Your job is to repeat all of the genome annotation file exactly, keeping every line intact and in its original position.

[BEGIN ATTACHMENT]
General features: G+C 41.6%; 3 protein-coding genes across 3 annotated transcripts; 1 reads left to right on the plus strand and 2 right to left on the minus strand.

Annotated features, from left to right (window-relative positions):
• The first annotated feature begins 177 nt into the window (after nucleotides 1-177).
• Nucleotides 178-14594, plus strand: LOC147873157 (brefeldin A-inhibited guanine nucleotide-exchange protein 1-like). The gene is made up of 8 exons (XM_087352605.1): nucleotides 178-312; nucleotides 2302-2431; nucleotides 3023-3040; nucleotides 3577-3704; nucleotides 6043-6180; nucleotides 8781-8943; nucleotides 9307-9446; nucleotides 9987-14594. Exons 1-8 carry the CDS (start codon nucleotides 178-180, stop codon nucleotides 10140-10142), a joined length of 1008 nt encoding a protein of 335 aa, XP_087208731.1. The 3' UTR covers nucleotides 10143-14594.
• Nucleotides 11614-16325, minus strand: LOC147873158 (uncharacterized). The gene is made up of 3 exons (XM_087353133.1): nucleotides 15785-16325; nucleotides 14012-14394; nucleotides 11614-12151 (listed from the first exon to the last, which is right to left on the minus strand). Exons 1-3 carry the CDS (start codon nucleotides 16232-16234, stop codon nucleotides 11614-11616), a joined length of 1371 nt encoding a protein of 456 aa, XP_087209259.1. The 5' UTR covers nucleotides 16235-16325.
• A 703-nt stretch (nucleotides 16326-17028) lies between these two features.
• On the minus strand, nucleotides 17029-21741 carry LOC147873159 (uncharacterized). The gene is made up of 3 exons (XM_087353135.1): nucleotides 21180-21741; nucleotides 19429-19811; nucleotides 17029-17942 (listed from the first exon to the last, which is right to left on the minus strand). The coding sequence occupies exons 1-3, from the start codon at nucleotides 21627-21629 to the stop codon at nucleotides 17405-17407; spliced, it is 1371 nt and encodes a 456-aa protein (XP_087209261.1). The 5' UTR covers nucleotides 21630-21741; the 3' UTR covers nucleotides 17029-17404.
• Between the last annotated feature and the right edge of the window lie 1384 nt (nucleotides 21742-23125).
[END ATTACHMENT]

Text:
General features: G+C 41.6%; 3 protein-coding genes across 3 annotated transcripts; 1 reads left to right on the plus strand and 2 right to left on the minus strand.

Annotated features, from left to right (window-relative positions):
• The first annotated feature begins 177 nt into the window (after nucleotides 1-177).
• Nucleotides 178-14594, plus strand: LOC147873157 (brefeldin A-inhibited guanine nucleotide-exchange protein 1-like). The gene is made up of 8 exons (XM_087352605.1): nucleotides 178-312; nucleotides 2302-2431; nucleotides 3023-3040; nucleotides 3577-3704; nucleotides 6043-6180; nucleotides 8781-8943; nucleotides 9307-9446; nucleotides 9987-14594. Exons 1-8 carry the CDS (start codon nucleotides 178-180, stop codon nucleotides 10140-10142), a joined length of 1008 nt encoding a protein of 335 aa, XP_087208731.1. The 3' UTR covers nucleotides 10143-14594.
• Nucleotides 11614-16325, minus strand: LOC147873158 (uncharacterized). The gene is made up of 3 exons (XM_087353133.1): nucleotides 15785-16325; nucleotides 14012-14394; nucleotides 11614-12151 (listed from the first exon to the last, which is right to left on the minus strand). Exons 1-3 carry the CDS (start codon nucleotides 16232-16234, stop codon nucleotides 11614-11616), a joined length of 1371 nt encoding a protein of 456 aa, XP_087209259.1. The 5' UTR covers nucleotides 16235-16325.
• A 703-nt stretch (nucleotides 16326-17028) lies between these two features.
• On the minus strand, nucleotides 17029-21741 carry LOC147873159 (uncharacterized). The gene is made up of 3 exons (XM_087353135.1): nucleotides 21180-21741; nucleotides 19429-19811; nucleotides 17029-17942 (listed from the first exon to the last, which is right to left on the minus strand). The coding sequence occupies exons 1-3, from the start codon at nucleotides 21627-21629 to the stop codon at nucleotides 17405-17407; spliced, it is 1371 nt and encodes a 456-aa protein (XP_087209261.1). The 5' UTR covers nucleotides 21630-21741; the 3' UTR covers nucleotides 17029-17404.
• Between the last annotated feature and the right edge of the window lie 1384 nt (nucleotides 21742-23125).